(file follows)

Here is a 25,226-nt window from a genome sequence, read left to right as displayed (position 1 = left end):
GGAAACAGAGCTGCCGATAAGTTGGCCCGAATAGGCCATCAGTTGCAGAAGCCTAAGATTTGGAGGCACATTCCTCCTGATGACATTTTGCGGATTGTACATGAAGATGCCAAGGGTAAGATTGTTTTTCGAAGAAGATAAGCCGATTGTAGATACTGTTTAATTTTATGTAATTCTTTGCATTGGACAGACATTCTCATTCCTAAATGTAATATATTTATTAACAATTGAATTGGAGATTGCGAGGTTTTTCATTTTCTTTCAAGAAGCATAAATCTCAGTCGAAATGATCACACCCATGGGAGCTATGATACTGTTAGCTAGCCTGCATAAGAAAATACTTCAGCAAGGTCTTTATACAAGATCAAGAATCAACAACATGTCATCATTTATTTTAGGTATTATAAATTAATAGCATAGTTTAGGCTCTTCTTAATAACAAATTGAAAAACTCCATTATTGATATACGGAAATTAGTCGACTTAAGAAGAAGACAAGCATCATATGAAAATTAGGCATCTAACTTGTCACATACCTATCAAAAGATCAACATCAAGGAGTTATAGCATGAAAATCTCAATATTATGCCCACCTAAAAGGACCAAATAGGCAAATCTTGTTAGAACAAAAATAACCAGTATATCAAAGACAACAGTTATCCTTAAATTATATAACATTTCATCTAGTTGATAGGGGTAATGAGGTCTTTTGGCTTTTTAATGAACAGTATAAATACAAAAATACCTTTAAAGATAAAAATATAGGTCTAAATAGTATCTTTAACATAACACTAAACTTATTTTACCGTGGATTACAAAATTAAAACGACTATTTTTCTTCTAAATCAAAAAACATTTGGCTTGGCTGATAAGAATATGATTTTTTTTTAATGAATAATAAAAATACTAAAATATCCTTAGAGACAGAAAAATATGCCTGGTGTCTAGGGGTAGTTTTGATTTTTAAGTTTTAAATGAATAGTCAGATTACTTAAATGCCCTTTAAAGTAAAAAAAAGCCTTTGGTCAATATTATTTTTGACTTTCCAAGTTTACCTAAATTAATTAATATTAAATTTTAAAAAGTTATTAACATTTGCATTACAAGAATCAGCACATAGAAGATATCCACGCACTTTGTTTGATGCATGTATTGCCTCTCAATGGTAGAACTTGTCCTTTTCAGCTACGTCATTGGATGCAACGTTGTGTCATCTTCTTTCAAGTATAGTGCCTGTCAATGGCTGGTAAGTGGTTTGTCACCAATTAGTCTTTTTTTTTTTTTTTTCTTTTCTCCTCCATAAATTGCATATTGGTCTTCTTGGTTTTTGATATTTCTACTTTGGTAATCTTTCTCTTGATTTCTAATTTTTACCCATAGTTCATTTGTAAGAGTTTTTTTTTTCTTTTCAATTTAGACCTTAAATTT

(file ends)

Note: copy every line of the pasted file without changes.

Here is a 25,226-nt window from a genome sequence, read left to right as displayed (position 1 = left end):
GGAAACAGAGCTGCCGATAAGTTGGCCCGAATAGGCCATCAGTTGCAGAAGCCTAAGATTTGGAGGCACATTCCTCCTGATGACATTTTGCGGATTGTACATGAAGATGCCAAGGGTAAGATTGTTTTTCGAAGAAGATAAGCCGATTGTAGATACTGTTTAATTTTATGTAATTCTTTGCATTGGACAGACATTCTCATTCCTAAATGTAATATATTTATTAACAATTGAATTGGAGATTGCGAGGTTTTTCATTTTCTTTCAAGAAGCATAAATCTCAGTCGAAATGATCACACCCATGGGAGCTATGATACTGTTAGCTAGCCTGCATAAGAAAATACTTCAGCAAGGTCTTTATACAAGATCAAGAATCAACAACATGTCATCATTTATTTTAGGTATTATAAATTAATAGCATAGTTTAGGCTCTTCTTAATAACAAATTGAAAAACTCCATTATTGATATACGGAAATTAGTCGACTTAAGAAGAAGACAAGCATCATATGAAAATTAGGCATCTAACTTGTCACATACCTATCAAAAGATCAACATCAAGGAGTTATAGCATGAAAATCTCAATATTATGCCCACCTAAAAGGACCAAATAGGCAAATCTTGTTAGAACAAAAATAACCAGTATATCAAAGACAACAGTTATCCTTAAATTATATAACATTTCATCTAGTTGATAGGGGTAATGAGGTCTTTTGGCTTTTTAATGAACAGTATAAATACAAAAATACCTTTAAAGATAAAAATATAGGTCTAAATAGTATCTTTAACATAACACTAAACTTATTTTACCGTGGATTACAAAATTAAAACGACTATTTTTCTTCTAAATCAAAAAACATTTGGCTTGGCTGATAAGAATATGATTTTTTTTTAATGAATAATAAAAATACTAAAATATCCTTAGAGACAGAAAAATATGCCTGGTGTCTAGGGGTAGTTTTGATTTTTAAGTTTTAAATGAATAGTCAGATTACTTAAATGCCCTTTAAAGTAAAAAAAAGCCTTTGGTCAATATTATTTTTGACTTTCCAAGTTTACCTAAATTAATTAATATTAAATTTTAAAAAGTTATTAACATTTGCATTACAAGAATCAGCACATAGAAGATATCCACGCACTTTGTTTGATGCATGTATTGCCTCTCAATGGTAGAACTTGTCCTTTTCAGCTACGTCATTGGATGCAACGTTGTGTCATCTTCTTTCAAGTATAGTGCCTGTCAATGGCTGGTAAGTGGTTTGTCACCAATTAGTCTTTTTTTTTTTTTTTTCTTTTCTCCTCCATAAATTGCATATTGGTCTTCTTGGTTTTTGATATTTCTACTTTGGTAATCTTTCTCTTGATTTCTAATTTTTACCCATAGTTCATTTGTAAGAGTTTTTTTTTTCTTTTCAATTTAGACCTTAAATTT